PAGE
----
Author(s): Schleifer, J.
(Ḥoreymela), a town in Arabia in the north of Riyāḍ [q. v.], the capital of Ned̲j̲d, in the province of Sedeyr (Ṣudair) on the borders between the latter and the province of ʿĀriḍ, the birthplace of the founder of the Wahhābī sect, Muḥammad b. ʿAbd al-Wahhāb. It is surrounded by strong fortifications and in 1861 had, according to Palgrave, 10,000 inhabitants. Inside the town on an elevation is a large fortified citadel of architectural importance, which was erected along with the other citadels in Ned̲j̲d after the conquest of Darʿīya [q. v.] by the Egyptians under ¶ Ibrāhīm Pas̲h̲a. Durin…

Ḥaws̲h̲abī

(244 words)

Author(s): Schleifer, J.
(plural Ḥawas̲h̲ib), a tribe in South Arabia, of pure Ḥimyarite descent. Their land lies roughly between 44° 45′ and 45° 5′ East Long. (Greenw.) and between 13° 11′and 13° 30′ North Lat. and is bounded in the south by Laḥd̲j̲ (Laḥed̲j̲) [q. v.], in the west by the land of the Ṣubaiḥī (Šobēḥī) [q. v.] and of the Ḥud̲j̲rīyā [q. v.], in the north by the land of the Ḏj̲aʿda [q. v.] and in the east by the lower Yāfiʿ. The climate is tropical, the land fertile, producing wheat, coffee and cotton. Among…

Had̲j̲arēn

(312 words)

Author(s): Schleifer, J.
(Had̲j̲arīn), a town in Ḥaḍramūt on the d̲j̲ebel of the same name, S.W. of Mes̲h̲hed ʿAlī [q. v.] on the Wādī Dawʿān (Dōʿan) situated in extremely picturesque country. It is surrounded by extensive palmgroves and reminds one of many mediaeval castles on the Rhine. As a centre of traffic between the coast and the interior of Ḥaḍramūt it is of importance. The houses of the town are built of bricks and are large but the streets are narrow and dirty. It belongs to the Ḳuʿaiṭī of S̲h̲ibām [q. v.], who are represented in it by a member of their family, who bears the title naḳīb and lives in a splendid p…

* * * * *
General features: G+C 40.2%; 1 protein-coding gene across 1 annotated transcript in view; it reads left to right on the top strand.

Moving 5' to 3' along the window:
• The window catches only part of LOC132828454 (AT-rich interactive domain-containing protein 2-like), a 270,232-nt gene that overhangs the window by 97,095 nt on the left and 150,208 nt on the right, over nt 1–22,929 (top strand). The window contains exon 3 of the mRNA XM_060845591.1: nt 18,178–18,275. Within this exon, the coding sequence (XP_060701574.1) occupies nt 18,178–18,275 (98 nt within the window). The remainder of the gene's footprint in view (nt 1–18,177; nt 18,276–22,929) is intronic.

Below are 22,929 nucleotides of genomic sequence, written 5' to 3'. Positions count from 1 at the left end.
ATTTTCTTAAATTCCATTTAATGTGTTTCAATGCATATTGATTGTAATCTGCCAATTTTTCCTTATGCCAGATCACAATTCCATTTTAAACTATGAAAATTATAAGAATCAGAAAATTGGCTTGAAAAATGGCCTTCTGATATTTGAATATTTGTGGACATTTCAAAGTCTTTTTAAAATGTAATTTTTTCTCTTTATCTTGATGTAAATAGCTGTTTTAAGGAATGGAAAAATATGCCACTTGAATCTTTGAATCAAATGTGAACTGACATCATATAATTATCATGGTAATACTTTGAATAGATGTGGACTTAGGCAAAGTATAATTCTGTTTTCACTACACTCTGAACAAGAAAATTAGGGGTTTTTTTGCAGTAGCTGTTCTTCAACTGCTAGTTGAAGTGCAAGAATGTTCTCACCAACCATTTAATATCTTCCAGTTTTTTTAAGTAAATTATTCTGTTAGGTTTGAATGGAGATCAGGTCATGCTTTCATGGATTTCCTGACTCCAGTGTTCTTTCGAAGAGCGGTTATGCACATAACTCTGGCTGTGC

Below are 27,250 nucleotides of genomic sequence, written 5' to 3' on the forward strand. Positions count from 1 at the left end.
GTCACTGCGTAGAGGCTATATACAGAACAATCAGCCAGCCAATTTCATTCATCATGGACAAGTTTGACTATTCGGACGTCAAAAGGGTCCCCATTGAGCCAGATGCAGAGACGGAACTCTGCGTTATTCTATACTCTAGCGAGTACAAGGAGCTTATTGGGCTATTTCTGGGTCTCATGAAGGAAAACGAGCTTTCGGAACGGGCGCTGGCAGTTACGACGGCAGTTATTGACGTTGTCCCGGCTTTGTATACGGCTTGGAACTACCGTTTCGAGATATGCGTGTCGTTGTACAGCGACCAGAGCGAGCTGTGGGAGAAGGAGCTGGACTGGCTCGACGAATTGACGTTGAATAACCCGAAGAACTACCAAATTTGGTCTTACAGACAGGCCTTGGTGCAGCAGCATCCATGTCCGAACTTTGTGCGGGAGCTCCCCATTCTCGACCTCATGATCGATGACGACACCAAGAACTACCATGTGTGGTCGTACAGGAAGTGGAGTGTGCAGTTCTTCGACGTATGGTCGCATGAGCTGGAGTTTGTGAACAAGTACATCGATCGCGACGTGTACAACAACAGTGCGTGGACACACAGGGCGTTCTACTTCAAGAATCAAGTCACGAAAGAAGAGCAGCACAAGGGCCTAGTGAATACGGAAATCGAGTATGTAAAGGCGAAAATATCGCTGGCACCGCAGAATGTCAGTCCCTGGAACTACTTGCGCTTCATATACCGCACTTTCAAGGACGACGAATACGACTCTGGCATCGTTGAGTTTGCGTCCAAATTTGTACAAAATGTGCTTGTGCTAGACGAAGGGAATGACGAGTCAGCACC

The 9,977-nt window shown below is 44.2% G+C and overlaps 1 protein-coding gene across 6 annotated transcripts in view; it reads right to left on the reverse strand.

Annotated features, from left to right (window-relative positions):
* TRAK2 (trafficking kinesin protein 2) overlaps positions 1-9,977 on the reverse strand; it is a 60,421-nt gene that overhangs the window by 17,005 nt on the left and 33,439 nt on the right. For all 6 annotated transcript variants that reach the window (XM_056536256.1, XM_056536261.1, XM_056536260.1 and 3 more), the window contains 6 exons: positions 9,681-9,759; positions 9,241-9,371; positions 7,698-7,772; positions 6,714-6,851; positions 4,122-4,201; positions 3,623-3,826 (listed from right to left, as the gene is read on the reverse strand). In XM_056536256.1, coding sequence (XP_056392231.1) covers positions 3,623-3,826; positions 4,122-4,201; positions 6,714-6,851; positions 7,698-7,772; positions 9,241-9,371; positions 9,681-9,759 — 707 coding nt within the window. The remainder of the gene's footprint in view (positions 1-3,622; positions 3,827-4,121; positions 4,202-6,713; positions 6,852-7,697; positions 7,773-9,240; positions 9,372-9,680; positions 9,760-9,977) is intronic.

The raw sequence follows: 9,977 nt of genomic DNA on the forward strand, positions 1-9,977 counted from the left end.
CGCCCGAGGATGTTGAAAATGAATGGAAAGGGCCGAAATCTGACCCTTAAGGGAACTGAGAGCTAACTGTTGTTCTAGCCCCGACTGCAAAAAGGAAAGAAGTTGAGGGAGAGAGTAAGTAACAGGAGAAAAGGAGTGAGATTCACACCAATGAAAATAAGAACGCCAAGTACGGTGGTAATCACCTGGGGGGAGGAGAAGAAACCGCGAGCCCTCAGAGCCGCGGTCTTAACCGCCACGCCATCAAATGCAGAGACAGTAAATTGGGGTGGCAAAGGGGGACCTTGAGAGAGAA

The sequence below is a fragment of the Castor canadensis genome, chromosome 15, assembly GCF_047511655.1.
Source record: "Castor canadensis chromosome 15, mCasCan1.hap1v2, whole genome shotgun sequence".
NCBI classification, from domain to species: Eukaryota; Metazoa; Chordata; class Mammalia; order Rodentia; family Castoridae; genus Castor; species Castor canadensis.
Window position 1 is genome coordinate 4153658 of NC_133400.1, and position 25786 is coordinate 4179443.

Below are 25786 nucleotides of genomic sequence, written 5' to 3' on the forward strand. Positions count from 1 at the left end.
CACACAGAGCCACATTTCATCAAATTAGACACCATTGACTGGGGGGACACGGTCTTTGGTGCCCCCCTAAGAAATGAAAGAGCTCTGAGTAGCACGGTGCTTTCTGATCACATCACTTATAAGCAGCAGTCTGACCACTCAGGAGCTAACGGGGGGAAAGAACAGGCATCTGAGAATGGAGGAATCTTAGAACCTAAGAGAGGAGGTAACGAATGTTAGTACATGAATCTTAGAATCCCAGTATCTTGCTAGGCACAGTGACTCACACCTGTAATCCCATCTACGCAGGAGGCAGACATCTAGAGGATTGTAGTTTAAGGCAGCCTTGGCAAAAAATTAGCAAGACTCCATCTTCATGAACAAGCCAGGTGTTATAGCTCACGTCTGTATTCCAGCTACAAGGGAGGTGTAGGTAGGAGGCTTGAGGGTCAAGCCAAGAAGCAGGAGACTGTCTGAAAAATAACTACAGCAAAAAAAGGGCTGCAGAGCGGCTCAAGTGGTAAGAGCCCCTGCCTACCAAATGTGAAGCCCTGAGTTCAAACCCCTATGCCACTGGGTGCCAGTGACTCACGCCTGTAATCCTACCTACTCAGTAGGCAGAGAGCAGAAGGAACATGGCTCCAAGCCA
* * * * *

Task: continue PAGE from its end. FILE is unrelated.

Ḥās̲h̲id and Bakīl

(1,804 words)

Author(s): Schleifer, J.
, a large confederation of tribes in South Arabia. The genealogy of the Ḥās̲h̲id is given by the Arabs of South Arabia at the present day as Ḥās̲h̲id al-Aṣg̲h̲ar b. Ḏj̲us̲h̲am b. Nawf b. Ḥās̲h̲id al-Akbar b. Ḏj̲us̲h̲am b. Hamdān. Bakīl is held by them to be the son of Ḥās̲h̲id al-Akbar. Their land, called by Niebuhr Balad al-Ḳabāʾil “land of the tribes”, lies near Ṣanʿāʾ [q. v.] and stretches eastwards to Maʾrib [q. v.].and Nad̲j̲rān [q. v.] and northwards right up to the desert as far as eastwards of Ṣaʿda [q. v.]. The Ḥās̲h̲id, who number 22,000 warriors, are divided into three main g…